And while spam, overall, made a dramatic jump last month, pornographic spam came out of its nearly year-long slow period -- going from the fourth or fifth most common type of spam to grabbing a firm hold on the second-place spot, according to Oren Drori, a director at Commtouch, a global anti-spam company with its U.S. base in Mountain View, Calif.
''Pornographic spam in the last two or three months has gained a lot more traction,'' says Drori, who oversees the company's spam detection lab. ''Pornography was big in spam and then it slowed down in the second half of 2004. Last month, it started picking up again.''
Commtouch analysts also reported that global spam volumes were up 43.2 percent this past July compared to July 2004. That's 1,120,000 outbreaks on an average day compared to an average of 791,000 outbreaks per day in July 2004.
Part of that growth, is due to the large increase in fraud-related spam, Drori said in a one-on-one interview with eSecurityPlanet. ''Phishing and stock-related scams, Nigerian scams... it's all getting stronger,'' he says.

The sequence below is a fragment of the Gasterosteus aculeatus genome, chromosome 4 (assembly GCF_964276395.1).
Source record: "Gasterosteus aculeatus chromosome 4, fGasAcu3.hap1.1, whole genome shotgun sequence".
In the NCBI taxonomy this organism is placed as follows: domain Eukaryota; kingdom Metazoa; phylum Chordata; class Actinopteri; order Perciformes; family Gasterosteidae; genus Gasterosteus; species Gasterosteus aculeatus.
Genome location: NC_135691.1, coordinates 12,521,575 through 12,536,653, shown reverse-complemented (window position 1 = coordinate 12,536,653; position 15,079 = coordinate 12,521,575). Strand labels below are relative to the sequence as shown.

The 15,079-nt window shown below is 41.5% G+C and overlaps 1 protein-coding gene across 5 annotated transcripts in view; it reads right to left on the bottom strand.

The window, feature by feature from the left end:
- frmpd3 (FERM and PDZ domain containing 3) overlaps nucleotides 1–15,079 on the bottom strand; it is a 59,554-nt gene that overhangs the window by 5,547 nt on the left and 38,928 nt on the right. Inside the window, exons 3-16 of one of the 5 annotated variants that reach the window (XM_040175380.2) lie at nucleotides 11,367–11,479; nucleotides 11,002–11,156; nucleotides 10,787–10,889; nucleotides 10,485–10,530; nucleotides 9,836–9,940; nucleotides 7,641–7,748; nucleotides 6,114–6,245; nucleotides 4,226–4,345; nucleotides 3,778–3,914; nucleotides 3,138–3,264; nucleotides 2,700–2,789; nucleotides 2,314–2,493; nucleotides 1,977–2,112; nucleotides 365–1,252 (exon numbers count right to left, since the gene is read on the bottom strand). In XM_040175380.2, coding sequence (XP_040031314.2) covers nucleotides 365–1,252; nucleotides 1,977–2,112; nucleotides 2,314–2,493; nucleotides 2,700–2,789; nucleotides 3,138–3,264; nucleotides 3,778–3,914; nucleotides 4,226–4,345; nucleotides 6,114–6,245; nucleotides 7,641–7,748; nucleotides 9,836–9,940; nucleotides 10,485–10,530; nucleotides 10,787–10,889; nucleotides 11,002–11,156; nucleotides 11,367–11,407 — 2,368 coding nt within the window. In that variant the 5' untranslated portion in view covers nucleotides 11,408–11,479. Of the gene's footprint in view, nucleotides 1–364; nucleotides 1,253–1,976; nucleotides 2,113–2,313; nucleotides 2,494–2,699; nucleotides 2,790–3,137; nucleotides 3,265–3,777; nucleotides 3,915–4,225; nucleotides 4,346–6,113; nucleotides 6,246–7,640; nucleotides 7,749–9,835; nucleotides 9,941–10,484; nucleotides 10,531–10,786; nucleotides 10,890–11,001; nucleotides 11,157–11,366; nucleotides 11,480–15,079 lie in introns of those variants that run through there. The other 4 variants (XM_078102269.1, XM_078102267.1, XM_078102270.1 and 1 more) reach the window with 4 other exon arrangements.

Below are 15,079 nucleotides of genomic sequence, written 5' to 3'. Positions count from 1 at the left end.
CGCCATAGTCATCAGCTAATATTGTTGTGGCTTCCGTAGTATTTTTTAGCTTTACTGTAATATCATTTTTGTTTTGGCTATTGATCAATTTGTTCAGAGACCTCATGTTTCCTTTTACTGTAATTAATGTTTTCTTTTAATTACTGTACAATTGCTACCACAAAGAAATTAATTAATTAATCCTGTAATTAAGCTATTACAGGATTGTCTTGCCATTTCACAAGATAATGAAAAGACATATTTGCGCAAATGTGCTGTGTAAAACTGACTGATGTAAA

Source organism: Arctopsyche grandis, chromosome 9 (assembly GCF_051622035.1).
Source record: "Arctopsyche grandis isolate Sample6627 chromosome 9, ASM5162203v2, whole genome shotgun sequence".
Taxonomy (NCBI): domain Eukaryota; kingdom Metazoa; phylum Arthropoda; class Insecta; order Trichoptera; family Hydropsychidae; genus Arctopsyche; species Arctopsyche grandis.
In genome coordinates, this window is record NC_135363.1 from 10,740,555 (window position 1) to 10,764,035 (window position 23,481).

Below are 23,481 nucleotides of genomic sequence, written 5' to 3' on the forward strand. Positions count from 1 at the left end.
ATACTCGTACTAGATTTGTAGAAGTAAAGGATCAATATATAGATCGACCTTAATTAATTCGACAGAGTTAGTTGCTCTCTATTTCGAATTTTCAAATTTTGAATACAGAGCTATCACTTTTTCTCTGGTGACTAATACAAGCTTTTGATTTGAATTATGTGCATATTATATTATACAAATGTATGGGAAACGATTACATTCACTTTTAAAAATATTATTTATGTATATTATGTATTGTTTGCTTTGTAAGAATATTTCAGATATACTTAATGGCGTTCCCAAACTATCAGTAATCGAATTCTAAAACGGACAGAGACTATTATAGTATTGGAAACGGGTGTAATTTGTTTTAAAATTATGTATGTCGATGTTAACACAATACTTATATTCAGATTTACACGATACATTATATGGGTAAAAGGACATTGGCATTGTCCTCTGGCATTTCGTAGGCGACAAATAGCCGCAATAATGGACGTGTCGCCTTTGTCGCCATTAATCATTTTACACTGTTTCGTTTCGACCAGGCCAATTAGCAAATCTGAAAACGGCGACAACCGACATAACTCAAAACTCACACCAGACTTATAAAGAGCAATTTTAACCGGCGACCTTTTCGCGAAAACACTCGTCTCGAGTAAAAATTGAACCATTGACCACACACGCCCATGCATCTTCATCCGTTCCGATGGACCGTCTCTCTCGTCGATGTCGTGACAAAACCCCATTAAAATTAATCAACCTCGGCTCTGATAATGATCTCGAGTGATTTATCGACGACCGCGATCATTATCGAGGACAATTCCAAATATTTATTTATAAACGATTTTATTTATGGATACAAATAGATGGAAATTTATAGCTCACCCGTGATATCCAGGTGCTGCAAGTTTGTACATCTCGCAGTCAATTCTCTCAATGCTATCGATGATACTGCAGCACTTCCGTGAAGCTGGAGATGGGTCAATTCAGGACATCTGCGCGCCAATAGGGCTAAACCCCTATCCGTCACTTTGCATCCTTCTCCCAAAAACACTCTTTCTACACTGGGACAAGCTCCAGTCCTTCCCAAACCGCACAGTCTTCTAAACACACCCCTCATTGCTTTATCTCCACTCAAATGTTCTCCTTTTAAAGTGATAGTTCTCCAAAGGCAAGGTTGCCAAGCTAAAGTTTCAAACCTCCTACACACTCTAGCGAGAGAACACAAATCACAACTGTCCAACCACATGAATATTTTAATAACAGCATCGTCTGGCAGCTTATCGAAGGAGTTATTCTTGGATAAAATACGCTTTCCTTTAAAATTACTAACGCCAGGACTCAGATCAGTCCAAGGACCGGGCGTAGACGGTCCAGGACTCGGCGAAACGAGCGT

But Drori acknowledges that phishing, despite its recent growth, still only accounts for 1 percent to 2 percent of all spam. ''Spam is still about selling something,'' he says. ''Stock scams are really becoming a problem.''
China, South Korea and the United States continue to be the top three sources for spam. Accordingt to Commtouch, spammers in China sent 19.29 percent of global spam last month, slightly under the volume originating from Europe as a whole, which was 21.5 percent. Spammers in South Korea sent out 16.93 percent of all global spam, and spammers in the U.S. accounted for 14.73 percent. By comparison, the United Kingdom sent out 2.15 percent, and Canadians sent out 1.48 percent.